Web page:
Flashcards in Topic 3 - Origins Of Mutation Deck (15):
In terms of heritability and evolutionary change, what is the essential difference between germ-line and somatic cells?
The germ-line cells contribute to the next generation via the production of gametes, while the somatic cells do not. Thus mutations in germ-line cells are inherited by the offspring, while mutations in somatic cells are not.
recall the enzyme that is essential to DNA replication.
What are pseudogenes?
Non-functional copies of a gene, which, if transcribed, produce an inactive protein.
Why are pseudogenes useful for studying the rate at which DNA sequences acquire mutations?
Unlike expressed and functional genes, pseudogenes do not express a product. There is therefore no selection against sequence changes in a pseudogene.
Explain misincorporation in DNA replication.
Occasionally an incorrect nucleotide is incorporated in the nascent (growing) DNA strand. This may occur purely by chance, or as a result of a chemically damaged nucleotide residue in the template strand permitting an inappropriate base pairing with the incoming nucleotide.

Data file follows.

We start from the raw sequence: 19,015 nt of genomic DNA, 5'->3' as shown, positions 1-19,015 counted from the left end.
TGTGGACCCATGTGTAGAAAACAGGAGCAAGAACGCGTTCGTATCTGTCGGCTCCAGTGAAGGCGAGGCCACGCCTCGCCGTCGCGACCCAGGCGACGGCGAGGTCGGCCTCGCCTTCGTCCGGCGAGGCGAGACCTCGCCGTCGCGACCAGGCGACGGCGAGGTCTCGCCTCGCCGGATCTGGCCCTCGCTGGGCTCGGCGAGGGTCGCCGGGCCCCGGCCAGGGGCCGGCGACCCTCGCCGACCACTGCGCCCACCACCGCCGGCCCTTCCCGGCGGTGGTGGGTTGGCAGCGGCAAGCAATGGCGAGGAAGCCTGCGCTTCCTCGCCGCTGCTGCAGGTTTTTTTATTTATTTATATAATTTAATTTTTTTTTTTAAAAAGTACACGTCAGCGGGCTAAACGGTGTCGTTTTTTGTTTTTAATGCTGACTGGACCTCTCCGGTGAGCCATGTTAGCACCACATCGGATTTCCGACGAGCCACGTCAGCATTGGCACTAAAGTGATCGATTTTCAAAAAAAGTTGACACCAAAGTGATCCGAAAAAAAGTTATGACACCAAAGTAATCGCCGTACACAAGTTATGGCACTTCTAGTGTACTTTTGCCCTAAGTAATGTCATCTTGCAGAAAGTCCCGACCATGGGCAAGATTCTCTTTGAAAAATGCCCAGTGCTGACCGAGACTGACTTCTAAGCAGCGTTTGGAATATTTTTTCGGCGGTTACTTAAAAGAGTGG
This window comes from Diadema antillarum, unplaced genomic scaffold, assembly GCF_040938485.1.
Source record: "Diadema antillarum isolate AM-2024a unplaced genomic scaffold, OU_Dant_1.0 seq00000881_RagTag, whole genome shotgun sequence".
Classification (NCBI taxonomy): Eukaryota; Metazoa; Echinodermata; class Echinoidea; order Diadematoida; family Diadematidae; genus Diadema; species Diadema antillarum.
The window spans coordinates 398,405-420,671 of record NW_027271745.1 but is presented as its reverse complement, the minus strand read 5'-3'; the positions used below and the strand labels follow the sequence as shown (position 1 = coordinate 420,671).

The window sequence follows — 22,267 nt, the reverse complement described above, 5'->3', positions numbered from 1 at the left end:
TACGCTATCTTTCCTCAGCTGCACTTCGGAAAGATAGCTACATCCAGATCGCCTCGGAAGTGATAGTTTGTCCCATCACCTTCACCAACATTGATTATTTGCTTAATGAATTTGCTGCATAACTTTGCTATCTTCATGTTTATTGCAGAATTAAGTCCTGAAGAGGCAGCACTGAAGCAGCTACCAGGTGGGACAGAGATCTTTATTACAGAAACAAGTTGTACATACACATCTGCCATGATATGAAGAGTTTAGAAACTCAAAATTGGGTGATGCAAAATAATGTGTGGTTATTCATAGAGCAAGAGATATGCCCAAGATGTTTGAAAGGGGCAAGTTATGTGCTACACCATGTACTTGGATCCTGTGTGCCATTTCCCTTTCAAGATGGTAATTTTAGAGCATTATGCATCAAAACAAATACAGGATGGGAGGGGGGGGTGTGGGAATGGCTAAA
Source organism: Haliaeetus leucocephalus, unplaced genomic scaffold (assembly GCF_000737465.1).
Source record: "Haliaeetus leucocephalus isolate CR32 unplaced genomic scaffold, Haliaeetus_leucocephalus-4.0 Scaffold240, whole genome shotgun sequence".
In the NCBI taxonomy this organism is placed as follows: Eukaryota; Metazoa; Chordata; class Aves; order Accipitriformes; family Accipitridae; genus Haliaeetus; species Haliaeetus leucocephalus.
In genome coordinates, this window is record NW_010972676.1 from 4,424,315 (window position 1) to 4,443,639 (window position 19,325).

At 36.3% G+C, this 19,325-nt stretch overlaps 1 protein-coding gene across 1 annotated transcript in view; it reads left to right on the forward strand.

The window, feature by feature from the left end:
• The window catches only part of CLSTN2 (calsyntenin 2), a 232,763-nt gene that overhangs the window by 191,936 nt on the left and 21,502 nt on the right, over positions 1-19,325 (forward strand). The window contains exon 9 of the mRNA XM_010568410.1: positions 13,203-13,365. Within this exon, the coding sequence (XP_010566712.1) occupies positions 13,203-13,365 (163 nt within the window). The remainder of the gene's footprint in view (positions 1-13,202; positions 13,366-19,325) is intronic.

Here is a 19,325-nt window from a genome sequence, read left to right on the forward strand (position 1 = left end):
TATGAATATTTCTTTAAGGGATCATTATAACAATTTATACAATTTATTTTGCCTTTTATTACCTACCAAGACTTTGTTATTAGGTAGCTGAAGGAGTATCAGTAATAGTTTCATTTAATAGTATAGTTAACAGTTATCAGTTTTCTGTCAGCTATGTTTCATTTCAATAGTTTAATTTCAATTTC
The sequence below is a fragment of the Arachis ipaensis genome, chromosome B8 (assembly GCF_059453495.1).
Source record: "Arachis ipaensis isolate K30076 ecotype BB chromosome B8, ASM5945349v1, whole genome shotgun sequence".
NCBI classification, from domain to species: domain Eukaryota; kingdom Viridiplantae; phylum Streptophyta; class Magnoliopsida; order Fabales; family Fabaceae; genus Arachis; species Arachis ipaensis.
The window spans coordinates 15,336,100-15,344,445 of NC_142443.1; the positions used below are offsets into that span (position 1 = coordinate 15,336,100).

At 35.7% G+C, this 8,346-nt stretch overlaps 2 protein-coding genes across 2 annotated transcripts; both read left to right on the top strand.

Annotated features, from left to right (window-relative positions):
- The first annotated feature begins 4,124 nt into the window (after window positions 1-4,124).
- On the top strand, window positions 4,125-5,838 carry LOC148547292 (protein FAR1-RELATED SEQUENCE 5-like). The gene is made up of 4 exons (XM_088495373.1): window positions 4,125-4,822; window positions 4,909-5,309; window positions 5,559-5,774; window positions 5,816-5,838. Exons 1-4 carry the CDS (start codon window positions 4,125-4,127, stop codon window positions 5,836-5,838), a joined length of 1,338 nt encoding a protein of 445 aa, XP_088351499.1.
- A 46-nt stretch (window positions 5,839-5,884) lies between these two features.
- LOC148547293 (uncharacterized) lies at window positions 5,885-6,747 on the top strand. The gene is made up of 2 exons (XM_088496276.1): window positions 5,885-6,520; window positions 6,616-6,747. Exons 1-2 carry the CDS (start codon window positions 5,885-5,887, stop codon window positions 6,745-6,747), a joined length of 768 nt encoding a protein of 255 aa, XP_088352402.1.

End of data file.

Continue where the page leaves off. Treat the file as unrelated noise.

Why might errors in DNA replication have a more severe effect on an organism than errors in transcription or translation?
Errors in DNA replication are perpetuated through subsequent cell divisions (and indeed, where they occur in the germ line, are carried on to the next generation), whereas transcription and translation errors are not.
What might you expect the consequences to be of replacing a cytosine base with a uracil base?
Uracil (like thymine, its counterpart in DNA) pairs with adenine, and uncorrected deamination of cytosine to uracil will lead to a change from a C:G base pair to a U:A base pair in the first round of replication.
What is an apurinic site?
Where a purine base has been lost from a DNA strand.
What effect would a single base pair deletion in an open reading frame have on the gene?
A single base pair deletion would cause a frameshift.
Explain base excision repair (BER)
The process of scanning and removal of single damaged bases or nucleotides, particularly depurinated or deaminated bases.
Explain nucleotide excision repair (NER)
A DNA repair mechanism that recognises damaged or modified bases (such as thymidine) and excises the damaged nucleotide prior to repair of the DNA molecule.
Explain mismatch repair (MMR)
A form of DNA repair that identifies mismatched bases in a DNA molecule and replaces the mismatched base with the correct base.
Explain non-homologous end-joining (NHEJ) in DNA repair
A mechanism of double-strand break repair that does not make use of sequence homology between the DNA termini that are joined.
Explain homologous end-joining in DNA repair
A mechanism of double-strand break repair that uses the double helix of a homologous chromosome to guide accurate repair.